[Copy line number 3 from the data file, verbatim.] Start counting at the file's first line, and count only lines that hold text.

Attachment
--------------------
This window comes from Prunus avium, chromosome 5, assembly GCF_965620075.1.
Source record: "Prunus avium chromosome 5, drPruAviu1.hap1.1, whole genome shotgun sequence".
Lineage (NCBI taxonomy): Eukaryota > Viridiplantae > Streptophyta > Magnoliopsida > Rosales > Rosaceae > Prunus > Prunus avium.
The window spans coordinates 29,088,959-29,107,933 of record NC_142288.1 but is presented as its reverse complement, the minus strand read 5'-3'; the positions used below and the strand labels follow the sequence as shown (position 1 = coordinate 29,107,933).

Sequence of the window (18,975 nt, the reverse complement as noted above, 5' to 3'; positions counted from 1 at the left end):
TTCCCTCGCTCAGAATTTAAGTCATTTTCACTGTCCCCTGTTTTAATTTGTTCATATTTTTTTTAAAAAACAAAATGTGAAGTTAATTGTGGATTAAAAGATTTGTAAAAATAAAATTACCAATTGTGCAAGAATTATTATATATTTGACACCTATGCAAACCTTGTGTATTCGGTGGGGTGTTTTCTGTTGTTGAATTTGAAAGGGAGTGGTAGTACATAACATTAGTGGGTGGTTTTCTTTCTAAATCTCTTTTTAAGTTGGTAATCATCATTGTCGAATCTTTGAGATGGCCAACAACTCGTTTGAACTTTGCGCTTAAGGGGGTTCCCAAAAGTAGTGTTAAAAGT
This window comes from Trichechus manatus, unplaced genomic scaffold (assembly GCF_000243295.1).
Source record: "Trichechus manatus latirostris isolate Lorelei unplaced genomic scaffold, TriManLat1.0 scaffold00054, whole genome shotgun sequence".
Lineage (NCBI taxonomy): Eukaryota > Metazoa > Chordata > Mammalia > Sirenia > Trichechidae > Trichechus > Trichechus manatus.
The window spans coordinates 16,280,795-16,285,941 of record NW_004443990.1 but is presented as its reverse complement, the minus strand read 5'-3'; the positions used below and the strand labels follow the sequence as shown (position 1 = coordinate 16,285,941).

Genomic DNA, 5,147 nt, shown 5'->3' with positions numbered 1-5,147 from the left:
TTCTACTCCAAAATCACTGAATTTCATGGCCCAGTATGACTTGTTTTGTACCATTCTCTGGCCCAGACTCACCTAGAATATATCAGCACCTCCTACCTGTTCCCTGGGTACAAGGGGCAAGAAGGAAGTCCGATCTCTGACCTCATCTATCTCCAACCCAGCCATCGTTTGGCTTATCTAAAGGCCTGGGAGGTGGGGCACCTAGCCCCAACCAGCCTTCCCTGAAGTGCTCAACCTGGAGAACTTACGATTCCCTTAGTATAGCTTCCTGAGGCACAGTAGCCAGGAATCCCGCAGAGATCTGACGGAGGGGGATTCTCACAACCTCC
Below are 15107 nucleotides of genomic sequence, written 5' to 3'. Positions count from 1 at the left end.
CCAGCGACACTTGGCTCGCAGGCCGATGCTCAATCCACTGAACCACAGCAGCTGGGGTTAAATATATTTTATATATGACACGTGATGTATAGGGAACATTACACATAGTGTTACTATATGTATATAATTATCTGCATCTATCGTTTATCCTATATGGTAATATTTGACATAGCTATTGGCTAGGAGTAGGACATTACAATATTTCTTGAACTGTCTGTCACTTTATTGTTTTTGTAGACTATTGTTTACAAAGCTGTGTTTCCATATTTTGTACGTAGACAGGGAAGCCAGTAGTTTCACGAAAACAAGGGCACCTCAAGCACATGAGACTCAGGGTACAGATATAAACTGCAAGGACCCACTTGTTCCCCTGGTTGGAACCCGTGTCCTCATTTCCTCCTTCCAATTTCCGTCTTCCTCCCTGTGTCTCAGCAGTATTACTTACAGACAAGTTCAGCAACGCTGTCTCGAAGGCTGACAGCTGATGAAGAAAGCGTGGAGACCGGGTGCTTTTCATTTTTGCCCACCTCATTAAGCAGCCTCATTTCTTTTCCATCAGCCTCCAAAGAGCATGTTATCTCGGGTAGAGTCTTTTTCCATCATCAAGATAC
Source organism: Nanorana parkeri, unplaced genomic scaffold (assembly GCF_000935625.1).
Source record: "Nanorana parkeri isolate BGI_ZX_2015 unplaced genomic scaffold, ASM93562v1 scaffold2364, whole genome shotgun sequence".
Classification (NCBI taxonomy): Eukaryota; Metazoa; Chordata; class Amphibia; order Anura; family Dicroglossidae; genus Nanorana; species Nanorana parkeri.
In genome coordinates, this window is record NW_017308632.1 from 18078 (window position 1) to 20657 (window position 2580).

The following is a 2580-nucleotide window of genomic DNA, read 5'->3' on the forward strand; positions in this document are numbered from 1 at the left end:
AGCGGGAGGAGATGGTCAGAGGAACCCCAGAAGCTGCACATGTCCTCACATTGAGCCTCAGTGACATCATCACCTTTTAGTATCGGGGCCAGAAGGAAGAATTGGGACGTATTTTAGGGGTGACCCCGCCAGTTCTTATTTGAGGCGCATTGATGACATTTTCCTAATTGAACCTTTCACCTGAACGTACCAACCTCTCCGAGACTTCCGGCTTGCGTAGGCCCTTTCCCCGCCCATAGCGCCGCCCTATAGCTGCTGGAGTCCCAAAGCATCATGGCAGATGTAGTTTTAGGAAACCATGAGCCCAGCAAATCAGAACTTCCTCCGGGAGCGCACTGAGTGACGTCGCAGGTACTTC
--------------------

Lineage (NCBI taxonomy): Eukaryota > Viridiplantae > Streptophyta > Magnoliopsida > Rosales > Rosaceae > Prunus > Prunus avium.